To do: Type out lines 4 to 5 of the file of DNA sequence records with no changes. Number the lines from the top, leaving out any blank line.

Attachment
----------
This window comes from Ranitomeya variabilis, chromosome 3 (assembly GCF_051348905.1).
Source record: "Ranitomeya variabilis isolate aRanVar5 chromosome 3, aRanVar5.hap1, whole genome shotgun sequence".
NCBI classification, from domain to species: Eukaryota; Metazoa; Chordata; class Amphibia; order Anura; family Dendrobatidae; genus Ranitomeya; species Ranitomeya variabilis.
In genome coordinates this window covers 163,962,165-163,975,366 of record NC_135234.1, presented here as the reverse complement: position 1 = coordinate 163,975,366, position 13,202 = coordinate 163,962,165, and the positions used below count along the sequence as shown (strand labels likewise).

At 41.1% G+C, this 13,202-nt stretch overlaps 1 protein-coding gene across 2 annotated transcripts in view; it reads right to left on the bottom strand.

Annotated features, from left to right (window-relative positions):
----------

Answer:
In genome coordinates this window covers 163,962,165-163,975,366 of record NC_135234.1, presented here as the reverse complement: position 1 = coordinate 163,975,366, position 13,202 = coordinate 163,962,165, and the positions used below count along the sequence as shown (strand labels likewise).

At 41.1% G+C, this 13,202-nt stretch overlaps 1 protein-coding gene across 2 annotated transcripts in view; it reads right to left on the bottom strand.